Effectiveness of Scalp Nerves Block in Reducing the Immediate Postoperative Pain in Patients Undergoing Craniotomy in Elective Neurosurgical Procedures


  • Muhammad Mujahid Sharif Assistant Professor, Dept. of Neurosurgery, Pakistan Institute of Medical Sciences, Islamabad
  • Musadique latif Memon
  • Mubshar Nawaz
  • Waseem Ahmed Registrar neurosurgery, PIMS hospital Islamabad
  • Zia ur Rahman
  • Muhammad Ameeq




Objective: To determine the usefulness of regional scalp block in controlling pain after craniotomy.

Methodology: This prospective, randomized, double-blind, placebo-controlled study was conducted at the Pakistan Institute of Health Sciences, Islamabad from November 2021 to April 2022. Adult patients aged 18 to 65 years, scheduled for elective craniotomy for neurosurgical procedures with an American Society of Anesthesiologists (ASA) physical status of I or II, of either gender, were included. Patients underwent craniotomy for their respective lesions. Patients were randomized into two groups: one receiving a regional scalp nerve block of 0.5% bupivacaine with 1:100,000 epinephrine after general anesthesia, and the other undergoing general anesthesia as a placebo. Pain intensity was assessed using the Visual Analog Scale (VAS) pain score at baseline (preoperatively), at 1 hour postoperatively, and at 6 hours postoperatively.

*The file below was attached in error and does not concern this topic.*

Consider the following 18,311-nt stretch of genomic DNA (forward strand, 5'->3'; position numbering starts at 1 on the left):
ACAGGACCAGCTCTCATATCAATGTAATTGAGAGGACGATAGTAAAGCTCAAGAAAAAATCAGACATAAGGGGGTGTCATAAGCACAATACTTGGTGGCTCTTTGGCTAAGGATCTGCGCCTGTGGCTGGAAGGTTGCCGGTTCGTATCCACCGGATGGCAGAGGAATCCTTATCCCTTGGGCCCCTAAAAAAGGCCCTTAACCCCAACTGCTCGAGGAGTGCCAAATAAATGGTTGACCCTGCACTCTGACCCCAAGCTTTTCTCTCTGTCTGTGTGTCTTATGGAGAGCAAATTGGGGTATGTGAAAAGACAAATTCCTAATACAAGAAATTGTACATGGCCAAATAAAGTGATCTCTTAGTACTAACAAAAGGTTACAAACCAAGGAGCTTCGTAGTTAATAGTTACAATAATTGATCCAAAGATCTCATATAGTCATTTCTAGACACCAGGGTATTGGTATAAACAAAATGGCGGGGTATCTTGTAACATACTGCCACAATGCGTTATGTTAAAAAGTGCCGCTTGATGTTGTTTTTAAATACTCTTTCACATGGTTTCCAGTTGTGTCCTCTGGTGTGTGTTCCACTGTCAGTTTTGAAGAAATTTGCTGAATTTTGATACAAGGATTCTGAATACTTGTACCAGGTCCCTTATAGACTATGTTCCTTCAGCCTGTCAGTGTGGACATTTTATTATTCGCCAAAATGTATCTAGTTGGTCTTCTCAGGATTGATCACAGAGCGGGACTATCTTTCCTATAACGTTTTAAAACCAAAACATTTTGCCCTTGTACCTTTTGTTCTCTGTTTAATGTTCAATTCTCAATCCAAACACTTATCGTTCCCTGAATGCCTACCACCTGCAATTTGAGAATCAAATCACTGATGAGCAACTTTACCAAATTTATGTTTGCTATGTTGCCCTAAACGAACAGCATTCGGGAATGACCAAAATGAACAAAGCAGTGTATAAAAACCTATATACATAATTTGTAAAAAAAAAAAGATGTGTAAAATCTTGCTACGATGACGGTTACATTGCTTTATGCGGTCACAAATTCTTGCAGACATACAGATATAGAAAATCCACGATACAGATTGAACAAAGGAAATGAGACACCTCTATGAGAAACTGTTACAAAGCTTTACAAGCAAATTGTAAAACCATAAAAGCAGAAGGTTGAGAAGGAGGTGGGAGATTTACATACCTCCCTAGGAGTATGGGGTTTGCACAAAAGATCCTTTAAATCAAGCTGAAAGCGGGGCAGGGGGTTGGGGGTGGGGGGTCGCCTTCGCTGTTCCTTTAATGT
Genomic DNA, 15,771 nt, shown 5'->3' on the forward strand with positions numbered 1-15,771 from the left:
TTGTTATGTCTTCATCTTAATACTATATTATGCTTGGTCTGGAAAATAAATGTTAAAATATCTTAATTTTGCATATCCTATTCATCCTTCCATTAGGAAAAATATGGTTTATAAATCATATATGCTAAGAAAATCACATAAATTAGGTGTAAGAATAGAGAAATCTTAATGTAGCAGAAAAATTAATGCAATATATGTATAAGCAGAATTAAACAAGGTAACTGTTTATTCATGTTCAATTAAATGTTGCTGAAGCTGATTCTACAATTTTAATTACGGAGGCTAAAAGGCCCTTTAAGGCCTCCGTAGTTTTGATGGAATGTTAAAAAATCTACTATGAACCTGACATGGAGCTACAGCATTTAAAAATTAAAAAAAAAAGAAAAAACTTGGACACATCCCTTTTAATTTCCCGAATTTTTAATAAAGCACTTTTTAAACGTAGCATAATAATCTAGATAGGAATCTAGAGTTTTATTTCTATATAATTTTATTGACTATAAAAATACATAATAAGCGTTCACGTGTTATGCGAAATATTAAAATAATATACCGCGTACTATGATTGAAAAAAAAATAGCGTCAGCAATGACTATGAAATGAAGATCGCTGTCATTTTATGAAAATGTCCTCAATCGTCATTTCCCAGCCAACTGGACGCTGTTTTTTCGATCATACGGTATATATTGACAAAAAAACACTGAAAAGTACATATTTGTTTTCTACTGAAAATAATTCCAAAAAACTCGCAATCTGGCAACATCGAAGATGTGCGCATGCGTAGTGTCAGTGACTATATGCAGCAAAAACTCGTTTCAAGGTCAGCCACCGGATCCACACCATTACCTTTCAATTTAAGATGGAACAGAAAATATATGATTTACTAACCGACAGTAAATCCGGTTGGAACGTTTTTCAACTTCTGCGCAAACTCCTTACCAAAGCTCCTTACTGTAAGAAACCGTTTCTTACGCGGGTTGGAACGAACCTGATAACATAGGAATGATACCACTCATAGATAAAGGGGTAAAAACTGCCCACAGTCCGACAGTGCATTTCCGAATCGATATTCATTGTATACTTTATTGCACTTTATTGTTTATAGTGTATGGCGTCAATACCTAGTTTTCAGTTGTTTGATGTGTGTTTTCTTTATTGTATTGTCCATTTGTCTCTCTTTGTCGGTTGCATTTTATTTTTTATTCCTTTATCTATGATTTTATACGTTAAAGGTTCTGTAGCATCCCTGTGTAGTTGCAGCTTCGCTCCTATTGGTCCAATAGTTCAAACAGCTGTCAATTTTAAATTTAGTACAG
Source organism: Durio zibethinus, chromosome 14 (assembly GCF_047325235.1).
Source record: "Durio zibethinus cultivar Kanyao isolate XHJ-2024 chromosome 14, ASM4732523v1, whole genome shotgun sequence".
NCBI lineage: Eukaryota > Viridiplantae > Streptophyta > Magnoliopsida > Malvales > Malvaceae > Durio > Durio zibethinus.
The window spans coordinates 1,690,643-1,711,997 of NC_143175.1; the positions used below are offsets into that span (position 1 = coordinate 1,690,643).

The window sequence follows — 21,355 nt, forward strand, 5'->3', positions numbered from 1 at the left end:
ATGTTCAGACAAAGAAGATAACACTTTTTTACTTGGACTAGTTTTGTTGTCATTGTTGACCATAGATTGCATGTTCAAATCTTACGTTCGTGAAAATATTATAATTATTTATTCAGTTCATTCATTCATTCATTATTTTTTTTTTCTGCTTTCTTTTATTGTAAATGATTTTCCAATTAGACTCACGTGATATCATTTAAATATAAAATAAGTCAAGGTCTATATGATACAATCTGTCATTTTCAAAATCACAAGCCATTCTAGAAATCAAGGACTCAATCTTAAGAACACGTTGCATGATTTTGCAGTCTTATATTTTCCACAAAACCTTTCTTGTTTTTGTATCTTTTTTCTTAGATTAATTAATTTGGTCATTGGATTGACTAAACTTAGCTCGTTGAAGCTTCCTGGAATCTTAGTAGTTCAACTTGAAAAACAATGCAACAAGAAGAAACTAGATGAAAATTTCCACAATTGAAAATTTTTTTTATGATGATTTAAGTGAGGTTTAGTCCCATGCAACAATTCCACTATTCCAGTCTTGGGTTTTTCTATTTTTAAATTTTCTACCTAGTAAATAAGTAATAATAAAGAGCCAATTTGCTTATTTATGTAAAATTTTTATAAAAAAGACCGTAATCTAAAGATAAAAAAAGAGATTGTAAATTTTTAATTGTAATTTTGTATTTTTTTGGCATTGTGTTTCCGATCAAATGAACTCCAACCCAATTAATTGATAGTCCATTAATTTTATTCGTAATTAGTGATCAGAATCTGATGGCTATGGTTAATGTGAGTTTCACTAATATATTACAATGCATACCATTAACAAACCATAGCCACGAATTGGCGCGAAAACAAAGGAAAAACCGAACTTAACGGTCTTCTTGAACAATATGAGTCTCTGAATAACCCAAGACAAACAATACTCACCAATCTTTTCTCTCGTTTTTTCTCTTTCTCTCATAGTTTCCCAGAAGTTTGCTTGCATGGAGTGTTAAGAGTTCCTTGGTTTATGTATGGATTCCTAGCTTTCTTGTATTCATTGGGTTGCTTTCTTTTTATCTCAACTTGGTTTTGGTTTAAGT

Results: The mean age of patients in the treatment group was 43.14 years, while in the control group, it was 42.55 years. The treatment group had 26 males (54.2%) and 22 females (45.8%), while the control group had 25 males (52.1%) and 23 females (47.9%). There was no significant difference in the VAS score preoperatively (p > 0.05). Patients undergoing surgeries lasting less than 3 hours showed that the treatment group had a significantly lower mean VAS score of 3.08 at 1 hour compared to the control group's score of 5.11 (p = 0.027), while at the 6-hour post-surgery it was insignificant (p = 0.844). For surgeries lasting more than 3 hours, the treatment group had a significantly lower mean VAS score at 1 hour and at 6 hours post-surgery compared to the control group (p < 0.05). There were no overall complications associated with the subcutaneous injection of epinephrine and bupivacaine in blocking the scalp nerves.

Conclusion: The administration of scalp nerve blocks using bupivacaine and epinephrine prior to surgical incisions has demonstrated notable advantages in terms of postoperative pain management. Such nerve blocks can offer superior postoperative analgesia compared to the control group.






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